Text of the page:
Mountain Accord plan, with controls on development, wins approval
This week’s approval of the Mountain Accord plan was hailed by its executive board as a study in compromise and diplomacy.
But amid the congratulations lie some thorny questions left unanswered, especially should the accord support connecting the major ski resorts in Park City and the Cottonwood canyons.
The board voted unanimously to accept the plan, but averted an 11th-hour dispute by agreeing to language that satisfied environmental groups’ concerns about ski resorts connectivity.
Just 90 minutes before the meeting started, the opposing sides hammered out a compromise explicitly stating that upcoming studies would consider all ideas about connecting the resorts, even leaving them independent of one another.
The Accord’s plan had implied it was open to all solutions, board members said, but the frank statement saved the all-or-nothing vote despite leaving the issue unresolved for now. All sides saw victory.
"We really needed those things to get support from our organizations and more importantly a lot of the partners that we represent," said Carl Fisher, executive director of Save Our Canyons, often the voice of environmental activists on the board. "Those additions were key. We wanted to not only support this but support this without conditions."
The vote was "a great moment," said Nathan Rafferty, president and CEO of Ski Utah and the pro-resort representative on the board. In the past, he and Fisher have squared off on opposing sides. On Monday, Rafferty said the outcome pleased him.
"You know we started this quite a while ago. It has certainly seen its bumps in the road through the process but ultimately there’s nothing like a deadline to get people to put their money where their mouth is.
"We had some really meaningful conversations with people that we had some difficult times working with in the past, and I’m encouraged with the process."
The Accord sets up a complicated set of land-swaps with the four ski resorts in the Cottonwood canyons. The resorts gain land at their bases while handing over to the federal government open land on their slopes.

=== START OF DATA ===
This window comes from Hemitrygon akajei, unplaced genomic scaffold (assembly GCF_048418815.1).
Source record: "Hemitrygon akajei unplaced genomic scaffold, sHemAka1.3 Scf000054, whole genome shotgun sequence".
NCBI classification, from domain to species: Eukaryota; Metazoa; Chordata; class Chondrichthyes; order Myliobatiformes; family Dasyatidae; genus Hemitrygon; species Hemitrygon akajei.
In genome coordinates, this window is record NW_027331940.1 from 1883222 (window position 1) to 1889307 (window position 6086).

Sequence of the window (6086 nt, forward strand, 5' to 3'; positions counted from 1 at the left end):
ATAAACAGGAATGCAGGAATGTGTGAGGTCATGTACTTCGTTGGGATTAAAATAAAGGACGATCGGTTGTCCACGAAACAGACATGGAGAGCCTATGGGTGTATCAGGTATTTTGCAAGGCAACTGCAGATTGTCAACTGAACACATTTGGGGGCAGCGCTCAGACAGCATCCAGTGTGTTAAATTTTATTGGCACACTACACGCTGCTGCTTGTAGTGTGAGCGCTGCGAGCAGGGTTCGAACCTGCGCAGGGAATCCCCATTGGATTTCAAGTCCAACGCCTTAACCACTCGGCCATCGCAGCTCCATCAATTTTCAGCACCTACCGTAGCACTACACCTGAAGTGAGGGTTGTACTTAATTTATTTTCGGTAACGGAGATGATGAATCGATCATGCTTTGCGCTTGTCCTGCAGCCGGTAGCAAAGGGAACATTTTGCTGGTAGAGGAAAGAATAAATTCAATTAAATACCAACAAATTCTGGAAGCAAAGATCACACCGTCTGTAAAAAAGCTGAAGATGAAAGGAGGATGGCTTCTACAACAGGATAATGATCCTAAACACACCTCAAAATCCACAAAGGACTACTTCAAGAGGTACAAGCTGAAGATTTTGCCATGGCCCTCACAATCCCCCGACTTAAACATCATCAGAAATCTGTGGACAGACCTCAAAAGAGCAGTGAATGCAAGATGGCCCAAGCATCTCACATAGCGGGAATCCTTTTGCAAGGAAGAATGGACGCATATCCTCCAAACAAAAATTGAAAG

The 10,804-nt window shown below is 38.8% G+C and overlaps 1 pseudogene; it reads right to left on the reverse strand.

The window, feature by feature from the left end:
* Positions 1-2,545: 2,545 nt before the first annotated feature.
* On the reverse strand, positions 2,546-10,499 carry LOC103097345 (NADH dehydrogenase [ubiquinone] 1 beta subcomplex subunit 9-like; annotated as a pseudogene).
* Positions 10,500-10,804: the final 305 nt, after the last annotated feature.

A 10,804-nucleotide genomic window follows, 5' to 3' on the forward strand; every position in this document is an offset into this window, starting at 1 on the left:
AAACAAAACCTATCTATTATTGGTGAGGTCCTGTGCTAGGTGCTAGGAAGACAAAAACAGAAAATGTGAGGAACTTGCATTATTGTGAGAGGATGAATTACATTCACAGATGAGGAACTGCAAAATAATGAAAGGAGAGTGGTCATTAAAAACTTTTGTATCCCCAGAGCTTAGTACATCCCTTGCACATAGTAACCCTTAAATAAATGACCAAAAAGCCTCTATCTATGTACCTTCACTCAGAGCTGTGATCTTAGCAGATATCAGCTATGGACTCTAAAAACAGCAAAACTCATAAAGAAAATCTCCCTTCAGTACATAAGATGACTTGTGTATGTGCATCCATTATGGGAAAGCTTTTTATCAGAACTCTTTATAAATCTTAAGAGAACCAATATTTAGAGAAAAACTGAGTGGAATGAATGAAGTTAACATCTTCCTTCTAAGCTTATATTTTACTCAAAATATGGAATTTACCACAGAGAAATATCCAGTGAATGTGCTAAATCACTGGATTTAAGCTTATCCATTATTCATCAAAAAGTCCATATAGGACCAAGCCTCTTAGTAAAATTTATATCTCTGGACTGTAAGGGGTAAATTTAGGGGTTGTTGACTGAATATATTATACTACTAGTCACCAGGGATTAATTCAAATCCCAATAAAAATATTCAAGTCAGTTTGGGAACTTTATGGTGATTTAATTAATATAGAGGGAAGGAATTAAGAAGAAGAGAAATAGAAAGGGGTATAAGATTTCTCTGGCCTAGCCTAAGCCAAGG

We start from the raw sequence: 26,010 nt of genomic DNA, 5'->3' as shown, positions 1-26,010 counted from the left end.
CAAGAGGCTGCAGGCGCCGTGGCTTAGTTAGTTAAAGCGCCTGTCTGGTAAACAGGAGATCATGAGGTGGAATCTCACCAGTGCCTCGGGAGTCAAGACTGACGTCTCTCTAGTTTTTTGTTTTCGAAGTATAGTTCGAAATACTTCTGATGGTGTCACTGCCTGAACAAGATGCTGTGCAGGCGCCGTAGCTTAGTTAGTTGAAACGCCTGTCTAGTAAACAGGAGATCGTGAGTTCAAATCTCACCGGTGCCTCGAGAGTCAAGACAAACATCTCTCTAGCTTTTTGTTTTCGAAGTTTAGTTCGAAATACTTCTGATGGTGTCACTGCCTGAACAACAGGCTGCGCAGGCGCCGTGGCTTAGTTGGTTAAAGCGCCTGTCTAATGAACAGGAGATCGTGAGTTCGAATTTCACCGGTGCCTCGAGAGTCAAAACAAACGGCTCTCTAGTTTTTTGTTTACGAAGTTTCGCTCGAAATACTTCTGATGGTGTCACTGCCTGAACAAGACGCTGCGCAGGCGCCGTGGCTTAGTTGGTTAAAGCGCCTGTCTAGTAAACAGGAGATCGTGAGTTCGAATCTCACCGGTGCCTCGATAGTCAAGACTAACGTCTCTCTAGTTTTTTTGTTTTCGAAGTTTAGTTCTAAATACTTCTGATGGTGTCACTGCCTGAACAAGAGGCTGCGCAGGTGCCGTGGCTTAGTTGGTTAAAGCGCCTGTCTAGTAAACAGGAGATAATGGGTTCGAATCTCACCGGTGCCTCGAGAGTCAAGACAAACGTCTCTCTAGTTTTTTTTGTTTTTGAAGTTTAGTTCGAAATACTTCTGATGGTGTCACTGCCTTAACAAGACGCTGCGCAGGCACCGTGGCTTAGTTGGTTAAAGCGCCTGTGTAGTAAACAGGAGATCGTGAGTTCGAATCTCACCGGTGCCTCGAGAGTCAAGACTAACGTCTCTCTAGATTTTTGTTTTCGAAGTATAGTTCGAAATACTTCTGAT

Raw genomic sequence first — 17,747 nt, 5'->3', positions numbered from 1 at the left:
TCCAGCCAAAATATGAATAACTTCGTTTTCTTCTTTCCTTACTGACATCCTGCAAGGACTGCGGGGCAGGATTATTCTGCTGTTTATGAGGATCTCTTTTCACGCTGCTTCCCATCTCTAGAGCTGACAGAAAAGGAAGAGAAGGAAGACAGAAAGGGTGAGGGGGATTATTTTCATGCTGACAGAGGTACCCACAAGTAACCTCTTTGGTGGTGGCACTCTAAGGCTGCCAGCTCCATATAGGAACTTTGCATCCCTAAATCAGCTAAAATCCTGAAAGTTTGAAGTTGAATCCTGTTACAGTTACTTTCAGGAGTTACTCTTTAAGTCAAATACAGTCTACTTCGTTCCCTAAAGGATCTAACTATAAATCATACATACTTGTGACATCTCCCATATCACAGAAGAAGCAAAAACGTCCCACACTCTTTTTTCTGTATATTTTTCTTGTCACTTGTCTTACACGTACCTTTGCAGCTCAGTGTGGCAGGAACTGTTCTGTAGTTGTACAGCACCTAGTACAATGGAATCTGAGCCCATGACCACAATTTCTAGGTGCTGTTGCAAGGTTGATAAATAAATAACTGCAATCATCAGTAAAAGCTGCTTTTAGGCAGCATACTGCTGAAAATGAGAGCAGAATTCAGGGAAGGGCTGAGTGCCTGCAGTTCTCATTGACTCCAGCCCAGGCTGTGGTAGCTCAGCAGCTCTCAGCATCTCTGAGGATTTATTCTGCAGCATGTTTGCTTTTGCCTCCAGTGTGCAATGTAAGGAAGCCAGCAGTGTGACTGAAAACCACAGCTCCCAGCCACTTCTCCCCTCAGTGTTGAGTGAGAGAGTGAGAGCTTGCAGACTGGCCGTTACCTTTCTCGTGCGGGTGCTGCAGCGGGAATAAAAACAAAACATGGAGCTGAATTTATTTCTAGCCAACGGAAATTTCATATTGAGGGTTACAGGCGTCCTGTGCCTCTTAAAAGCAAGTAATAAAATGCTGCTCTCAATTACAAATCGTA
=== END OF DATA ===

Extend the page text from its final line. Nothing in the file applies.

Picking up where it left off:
Those trades and possibly buying up a patchwork of private land permanently set the boundaries between the resorts and open space.
In addition, the Accord also will study how to lower the number of cars that clog the roads to resorts on both the Salt Lake and Park City sides of the Wasatch. Future studies will investigate the best method to transport skiers between resorts while untying the traffic snarls that accompany peak ski season.
To move forward, the Accord faces three upcoming tasks.
Begin the environmental studies with the federal government critical to the land swaps.
Work with state and federal agencies to study transportation problems in Summit County, especially Interstate 80 from Salt Lake to Park City, and the traffic corridors of U.S. 40, S.R. 224 and S.R. 248.
Lobby Utah’s congressional delegation to bring the undeveloped land under the higher levels of federal protection.
"I’m incredibly pleased that we could make this milestone event," said Laynee Jones, the Mountain Accord’s program manager, following the meeting. "It’s a historic moment in time, and the sentiment in this room is that we all love these mountains, and they are incredibly important to us."
The Accord will begin in September to persuade congressional members to introduce bills that will preserve the open lands.
"We are asking Congress to act right away. That’s the big win. That’s the biggest one. That is our first order of business," she said.
The board also dropped a land-swap proposal with Snowbird Ski Resort that extended into the American Fork Canyon in Utah County. Residents there had protested the plan, saying they wanted to control the canyon’s future, not the Mountain Accord.
The Accord executive board comprises representatives from a host of area governments, environmental activists and business interests but no representative from Utah County. The board ceded the decision with Snowbird to those who live in American Fork.
Still, on Monday, agreement and accord were the favorite words. The board approved the plan after hearing concerns from the public and engaging in a round of polite discussion.
Fisher, of Save Our Canyons, said he had compromised to help reach the final version of the plan.
"If we were left to our own devices and we were king of the world, absolutely it would look a lot different," Fisher said. "But I think this is a great outcome and it reflects a future condition that is going to be beneficial to the recreation experience but most importantly our natural environment."
The vote was a critical milestone, said Andy Beerman, Park City Council member and Park City’s representative to the board.
"I think it’s unprecedented that we have had all these partners on the Wasatch Front and the Wasatch Back effectively plan our future in a way that we can implement something. We’ve never had the consensus or the political will to move forward."
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S.R. 224 will fail in five years if no improvements are made, even if there is no more growth at the base area, according to an engineer.